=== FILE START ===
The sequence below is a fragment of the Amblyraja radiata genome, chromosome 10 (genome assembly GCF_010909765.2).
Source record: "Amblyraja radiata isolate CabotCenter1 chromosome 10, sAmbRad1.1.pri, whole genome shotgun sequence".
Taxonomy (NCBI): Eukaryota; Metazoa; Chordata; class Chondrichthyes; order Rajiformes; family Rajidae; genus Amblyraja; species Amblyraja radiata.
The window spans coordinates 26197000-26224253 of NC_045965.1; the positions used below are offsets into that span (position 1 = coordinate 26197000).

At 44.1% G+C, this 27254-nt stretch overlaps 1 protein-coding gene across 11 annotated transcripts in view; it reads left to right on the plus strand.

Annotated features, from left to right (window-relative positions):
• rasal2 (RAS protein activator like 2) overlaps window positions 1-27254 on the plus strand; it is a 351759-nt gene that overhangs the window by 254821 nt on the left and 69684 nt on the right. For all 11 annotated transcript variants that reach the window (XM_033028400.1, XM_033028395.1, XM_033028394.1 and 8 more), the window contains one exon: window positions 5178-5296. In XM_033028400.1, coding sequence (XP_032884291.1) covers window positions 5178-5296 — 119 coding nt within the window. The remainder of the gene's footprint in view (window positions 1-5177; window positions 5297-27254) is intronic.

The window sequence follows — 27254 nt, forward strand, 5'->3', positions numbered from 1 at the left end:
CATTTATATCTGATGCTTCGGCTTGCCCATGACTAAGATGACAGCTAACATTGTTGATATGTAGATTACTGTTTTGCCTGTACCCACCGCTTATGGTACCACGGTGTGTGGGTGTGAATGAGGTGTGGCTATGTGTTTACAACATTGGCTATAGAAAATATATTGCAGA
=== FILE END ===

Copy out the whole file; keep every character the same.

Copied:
The sequence below is a fragment of the Amblyraja radiata genome, chromosome 10 (genome assembly GCF_010909765.2).
Source record: "Amblyraja radiata isolate CabotCenter1 chromosome 10, sAmbRad1.1.pri, whole genome shotgun sequence".
Taxonomy (NCBI): Eukaryota; Metazoa; Chordata; class Chondrichthyes; order Rajiformes; family Rajidae; genus Amblyraja; species Amblyraja radiata.
The window spans coordinates 26197000-26224253 of NC_045965.1; the positions used below are offsets into that span (position 1 = coordinate 26197000).

At 44.1% G+C, this 27254-nt stretch overlaps 1 protein-coding gene across 11 annotated transcripts in view; it reads left to right on the plus strand.

Annotated features, from left to right (window-relative positions):
• rasal2 (RAS protein activator like 2) overlaps window positions 1-27254 on the plus strand; it is a 351759-nt gene that overhangs the window by 254821 nt on the left and 69684 nt on the right. For all 11 annotated transcript variants that reach the window (XM_033028400.1, XM_033028395.1, XM_033028394.1 and 8 more), the window contains one exon: window positions 5178-5296. In XM_033028400.1, coding sequence (XP_032884291.1) covers window positions 5178-5296 — 119 coding nt within the window. The remainder of the gene's footprint in view (window positions 1-5177; window positions 5297-27254) is intronic.

The window sequence follows — 27254 nt, forward strand, 5'->3', positions numbered from 1 at the left end:
CATTTATATCTGATGCTTCGGCTTGCCCATGACTAAGATGACAGCTAACATTGTTGATATGTAGATTACTGTTTTGCCTGTACCCACCGCTTATGGTACCACGGTGTGTGGGTGTGAATGAGGTGTGGCTATGTGTTTACAACATTGGCTATAGAAAATATATTGCAGA